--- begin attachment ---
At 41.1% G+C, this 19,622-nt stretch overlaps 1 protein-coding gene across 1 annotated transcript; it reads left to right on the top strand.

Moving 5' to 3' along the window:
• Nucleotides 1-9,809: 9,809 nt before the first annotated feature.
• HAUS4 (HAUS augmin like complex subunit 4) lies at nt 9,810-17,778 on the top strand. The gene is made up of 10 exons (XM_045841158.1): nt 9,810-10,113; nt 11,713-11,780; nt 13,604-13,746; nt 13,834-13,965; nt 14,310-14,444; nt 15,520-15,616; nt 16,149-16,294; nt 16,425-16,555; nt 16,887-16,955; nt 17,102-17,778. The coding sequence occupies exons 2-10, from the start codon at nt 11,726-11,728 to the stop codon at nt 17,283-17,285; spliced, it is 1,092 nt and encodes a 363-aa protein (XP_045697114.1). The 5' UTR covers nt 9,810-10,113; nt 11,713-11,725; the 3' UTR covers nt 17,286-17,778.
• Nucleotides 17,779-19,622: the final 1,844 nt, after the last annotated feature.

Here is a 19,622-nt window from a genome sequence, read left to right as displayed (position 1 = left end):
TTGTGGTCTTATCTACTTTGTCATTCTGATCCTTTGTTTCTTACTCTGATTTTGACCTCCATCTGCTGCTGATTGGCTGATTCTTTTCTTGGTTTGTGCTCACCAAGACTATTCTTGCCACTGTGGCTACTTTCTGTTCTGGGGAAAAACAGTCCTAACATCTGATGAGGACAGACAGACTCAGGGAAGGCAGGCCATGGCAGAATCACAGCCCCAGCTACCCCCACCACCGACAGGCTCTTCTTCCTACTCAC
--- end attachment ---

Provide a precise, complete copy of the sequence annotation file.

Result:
At 41.1% G+C, this 19,622-nt stretch overlaps 1 protein-coding gene across 1 annotated transcript; it reads left to right on the top strand.

Moving 5' to 3' along the window:
• Nucleotides 1-9,809: 9,809 nt before the first annotated feature.
• HAUS4 (HAUS augmin like complex subunit 4) lies at nt 9,810-17,778 on the top strand. The gene is made up of 10 exons (XM_045841158.1): nt 9,810-10,113; nt 11,713-11,780; nt 13,604-13,746; nt 13,834-13,965; nt 14,310-14,444; nt 15,520-15,616; nt 16,149-16,294; nt 16,425-16,555; nt 16,887-16,955; nt 17,102-17,778. The coding sequence occupies exons 2-10, from the start codon at nt 11,726-11,728 to the stop codon at nt 17,283-17,285; spliced, it is 1,092 nt and encodes a 363-aa protein (XP_045697114.1). The 5' UTR covers nt 9,810-10,113; nt 11,713-11,725; the 3' UTR covers nt 17,286-17,778.
• Nucleotides 17,779-19,622: the final 1,844 nt, after the last annotated feature.

Here is a 19,622-nt window from a genome sequence, read left to right as displayed (position 1 = left end):
TTGTGGTCTTATCTACTTTGTCATTCTGATCCTTTGTTTCTTACTCTGATTTTGACCTCCATCTGCTGCTGATTGGCTGATTCTTTTCTTGGTTTGTGCTCACCAAGACTATTCTTGCCACTGTGGCTACTTTCTGTTCTGGGGAAAAACAGTCCTAACATCTGATGAGGACAGACAGACTCAGGGAAGGCAGGCCATGGCAGAATCACAGCCCCAGCTACCCCCACCACCGACAGGCTCTTCTTCCTACTCAC